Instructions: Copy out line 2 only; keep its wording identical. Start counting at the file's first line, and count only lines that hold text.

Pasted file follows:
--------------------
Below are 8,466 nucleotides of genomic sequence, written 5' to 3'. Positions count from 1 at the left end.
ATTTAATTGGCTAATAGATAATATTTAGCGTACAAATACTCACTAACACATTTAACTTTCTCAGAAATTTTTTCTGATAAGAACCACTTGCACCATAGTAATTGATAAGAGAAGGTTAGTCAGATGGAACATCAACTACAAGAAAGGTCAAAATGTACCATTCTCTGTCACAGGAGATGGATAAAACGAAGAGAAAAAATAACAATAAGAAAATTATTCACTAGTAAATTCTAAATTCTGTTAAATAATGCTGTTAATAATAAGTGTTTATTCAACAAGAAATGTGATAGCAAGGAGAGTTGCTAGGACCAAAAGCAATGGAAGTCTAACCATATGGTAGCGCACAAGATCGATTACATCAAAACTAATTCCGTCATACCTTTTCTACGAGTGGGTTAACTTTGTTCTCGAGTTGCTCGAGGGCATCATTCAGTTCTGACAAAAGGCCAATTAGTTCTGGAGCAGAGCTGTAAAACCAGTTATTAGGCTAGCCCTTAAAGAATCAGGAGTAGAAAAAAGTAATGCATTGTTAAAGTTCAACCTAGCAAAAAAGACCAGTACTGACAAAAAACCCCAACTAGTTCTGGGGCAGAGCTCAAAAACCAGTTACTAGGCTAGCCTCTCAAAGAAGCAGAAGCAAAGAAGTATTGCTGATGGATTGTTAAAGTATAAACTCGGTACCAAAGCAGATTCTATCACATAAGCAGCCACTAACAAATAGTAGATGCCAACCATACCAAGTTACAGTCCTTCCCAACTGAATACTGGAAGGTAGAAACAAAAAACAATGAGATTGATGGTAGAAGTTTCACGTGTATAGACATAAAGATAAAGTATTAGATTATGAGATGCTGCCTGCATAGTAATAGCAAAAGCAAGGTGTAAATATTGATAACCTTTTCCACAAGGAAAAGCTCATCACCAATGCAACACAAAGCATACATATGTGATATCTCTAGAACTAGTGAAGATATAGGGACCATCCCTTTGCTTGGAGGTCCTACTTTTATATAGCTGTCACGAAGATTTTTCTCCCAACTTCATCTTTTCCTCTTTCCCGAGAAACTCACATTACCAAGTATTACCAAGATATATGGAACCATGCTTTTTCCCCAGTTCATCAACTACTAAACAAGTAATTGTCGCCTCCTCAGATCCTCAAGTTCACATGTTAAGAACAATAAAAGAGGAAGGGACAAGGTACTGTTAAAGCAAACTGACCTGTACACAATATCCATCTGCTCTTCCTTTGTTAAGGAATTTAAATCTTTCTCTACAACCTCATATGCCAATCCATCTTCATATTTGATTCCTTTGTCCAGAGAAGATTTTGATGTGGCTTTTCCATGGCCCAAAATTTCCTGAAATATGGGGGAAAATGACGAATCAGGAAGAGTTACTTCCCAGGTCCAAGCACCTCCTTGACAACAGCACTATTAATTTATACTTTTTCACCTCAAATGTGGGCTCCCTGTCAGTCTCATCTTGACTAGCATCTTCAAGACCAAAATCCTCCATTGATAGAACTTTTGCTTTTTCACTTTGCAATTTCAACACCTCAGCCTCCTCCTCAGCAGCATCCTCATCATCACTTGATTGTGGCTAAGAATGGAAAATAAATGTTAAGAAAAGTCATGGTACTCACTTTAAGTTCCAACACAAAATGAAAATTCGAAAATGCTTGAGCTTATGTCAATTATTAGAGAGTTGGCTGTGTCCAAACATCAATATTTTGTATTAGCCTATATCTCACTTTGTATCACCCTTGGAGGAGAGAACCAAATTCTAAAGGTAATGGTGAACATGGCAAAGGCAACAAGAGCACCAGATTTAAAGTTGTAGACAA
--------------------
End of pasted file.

ATTTAATTGGCTAATAGATAATATTTAGCGTACAAATACTCACTAACACATTTAACTTTCTCAGAAATTTTTTCTGATAAGAACCACTTGCACCATAGTAATTGATAAGAGAAGGTTAGTCAGATGGAACATCAACTACAAGAAAGGTCAAAATGTACCATTCTCTGTCACAGGAGATGGATAAAACGAAGAGAAAAAATAACAATAAGAAAATTATTCACTAGTAAATTCTAAATTCTGTTAAATAATGCTGTTAATAATAAGTGTTTATTCAACAAGAAATGTGATAGCAAGGAGAGTTGCTAGGACCAAAAGCAATGGAAGTCTAACCATATGGTAGCGCACAAGATCGATTACATCAAAACTAATTCCGTCATACCTTTTCTACGAGTGGGTTAACTTTGTTCTCGAGTTGCTCGAGGGCATCATTCAGTTCTGACAAAAGGCCAATTAGTTCTGGAGCAGAGCTGTAAAACCAGTTATTAGGCTAGCCCTTAAAGAATCAGGAGTAGAAAAAAGTAATGCATTGTTAAAGTTCAACCTAGCAAAAAAGACCAGTACTGACAAAAAACCCCAACTAGTTCTGGGGCAGAGCTCAAAAACCAGTTACTAGGCTAGCCTCTCAAAGAAGCAGAAGCAAAGAAGTATTGCTGATGGATTGTTAAAGTATAAACTCGGTACCAAAGCAGATTCTATCACATAAGCAGCCACTAACAAATAGTAGATGCCAACCATACCAAGTTACAGTCCTTCCCAACTGAATACTGGAAGGTAGAAACAAAAAACAATGAGATTGATGGTAGAAGTTTCACGTGTATAGACATAAAGATAAAGTATTAGATTATGAGATGCTGCCTGCATAGTAATAGCAAAAGCAAGGTGTAAATATTGATAACCTTTTCCACAAGGAAAAGCTCATCACCAATGCAACACAAAGCATACATATGTGATATCTCTAGAACTAGTGAAGATATAGGGACCATCCCTTTGCTTGGAGGTCCTACTTTTATATAGCTGTCACGAAGATTTTTCTCCCAACTTCATCTTTTCCTCTTTCCCGAGAAACTCACATTACCAAGTATTACCAAGATATATGGAACCATGCTTTTTCCCCAGTTCATCAACTACTAAACAAGTAATTGTCGCCTCCTCAGATCCTCAAGTTCACATGTTAAGAACAATAAAAGAGGAAGGGACAAGGTACTGTTAAAGCAAACTGACCTGTACACAATATCCATCTGCTCTTCCTTTGTTAAGGAATTTAAATCTTTCTCTACAACCTCATATGCCAATCCATCTTCATATTTGATTCCTTTGTCCAGAGAAGATTTTGATGTGGCTTTTCCATGGCCCAAAATTTCCTGAAATATGGGGGAAAATGACGAATCAGGAAGAGTTACTTCCCAGGTCCAAGCACCTCCTTGACAACAGCACTATTAATTTATACTTTTTCACCTCAAATGTGGGCTCCCTGTCAGTCTCATCTTGACTAGCATCTTCAAGACCAAAATCCTCCATTGATAGAACTTTTGCTTTTTCACTTTGCAATTTCAACACCTCAGCCTCCTCCTCAGCAGCATCCTCATCATCACTTGATTGTGGCTAAGAATGGAAAATAAATGTTAAGAAAAGTCATGGTACTCACTTTAAGTTCCAACACAAAATGAAAATTCGAAAATGCTTGAGCTTATGTCAATTATTAGAGAGTTGGCTGTGTCCAAACATCAATATTTTGTATTAGCCTATATCTCACTTTGTATCACCCTTGGAGGAGAGAACCAAATTCTAAAGGTAATGGTGAACATGGCAAAGGCAACAAGAGCACCAGATTTAAAGTTGTAGACAA